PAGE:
The financial and social impacts of the COVID-19 pandemic on youth with eating disorders, their families, clinicians and the mental health system: a mixed methods cost analysis

Abstract Background The onset of the COVID-19 pandemic has had an adverse impact on children, youth, and families with eating disorders (EDs). The COVID-19 pandemic exacerbated pre-existing personal and financial costs to youth, caregivers, and health professionals accessing or delivering ED services. The objectives of this mixed methods study were to (1) understand the indirect, direct medical and non-medical costs reported by youth, caregivers, and clinicians; (2) understand how the COVID-19 pandemic may have impacted these costs, and (3) explore implications of these costs with regards to barriers and resources to inform future decisions for the ED system of care. Methods Youth (aged 16–25 years) with lived/living experience, primary caregivers, clinicians, and decision-makers were recruited with support from various partners across Canada to complete group specific surveys. A total of 117 participants responded to the survey. From those respondents, 21 individuals volunteered to further participate in either a discussion group or individual interview to provide additional insights on costs. Results Youth and primary caregivers reported costs relating to private services, transportation and impacts of not attending school or work. Additionally, primary caregivers reported the top direct medical cost being special food or nutritional supplements (82.8%). In discussion groups, youth and caregivers elaborated further on the challenges with long waitlists and cancelled services, impact on siblings and effect on family dynamics. Clinicians and decision-makers reported increased work expectations (64.3%) and fear/isolation due to COVID-19 in the workplace (58.9%). Through discussion groups, clinicians expanded further on the toll these expectations took on their personal life. Approximately 1 in 3 health professionals reported contemplating leaving their position in 1–2 years, with greater than 60% of this group stating this is directly related to working during the pandemic. Conclusions Findings demonstrate the need for increased support for youth and caregivers when accessing ED services both during crisis and non-crisis times. Additionally, attention must be given to acknowledging the experience of health professionals to support better retention and resource management as they continue to navigate challenges in the health care system.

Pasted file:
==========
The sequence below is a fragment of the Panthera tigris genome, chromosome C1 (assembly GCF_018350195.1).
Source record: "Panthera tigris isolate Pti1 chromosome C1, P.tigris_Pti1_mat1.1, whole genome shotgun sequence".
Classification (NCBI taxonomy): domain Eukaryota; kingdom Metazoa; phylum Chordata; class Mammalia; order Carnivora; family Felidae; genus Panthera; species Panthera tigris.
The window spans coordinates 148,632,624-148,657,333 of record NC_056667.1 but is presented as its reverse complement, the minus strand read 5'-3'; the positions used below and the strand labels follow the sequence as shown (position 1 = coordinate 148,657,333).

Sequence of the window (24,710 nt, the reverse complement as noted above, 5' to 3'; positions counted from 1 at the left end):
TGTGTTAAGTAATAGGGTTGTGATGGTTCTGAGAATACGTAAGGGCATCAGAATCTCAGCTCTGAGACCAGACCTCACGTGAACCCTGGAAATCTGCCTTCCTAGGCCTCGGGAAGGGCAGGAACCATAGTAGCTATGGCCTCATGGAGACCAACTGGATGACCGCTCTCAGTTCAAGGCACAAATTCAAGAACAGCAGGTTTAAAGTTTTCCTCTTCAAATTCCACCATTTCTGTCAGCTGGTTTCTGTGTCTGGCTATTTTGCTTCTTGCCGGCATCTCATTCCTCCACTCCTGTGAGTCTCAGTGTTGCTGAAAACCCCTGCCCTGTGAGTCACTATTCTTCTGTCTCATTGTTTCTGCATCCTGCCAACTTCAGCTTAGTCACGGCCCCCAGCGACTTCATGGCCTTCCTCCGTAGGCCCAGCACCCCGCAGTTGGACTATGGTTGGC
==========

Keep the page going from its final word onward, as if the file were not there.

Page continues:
Plain English summary The COVID-19 pandemic has had significant impacts for children, youth and families with eating disorders (EDs) and those who care for them. The objective of this study was to understand the impacts on financial and personal costs to youth, caregivers and clinicians when either accessing or delivering ED services during the pandemic. This study consisted of an online survey and discussion groups with youth (16-25 years old) with lived experience of an ED, primary caregivers, clinicians and decision-makers delivering ED services to understand the costs they experienced. Although many reported costs were financial, including direct medical costs (i.e. private therapy) and direct non-medical costs (i.e. transportation, accommodation costs), there were also significant personal costs to individuals and their families. Healthcare professionals also reported extensive challenges with resources and increased work expectations due to the pandemic context. Acknowledging the costs experienced by young people, families and healthcare professionals during the pandemic allows for the discussion of how we can better support those accessing or delivering ED services in times of crisis and non-crisis.
Journal of Eating Disorders. 2024 Mar 29;12(1):43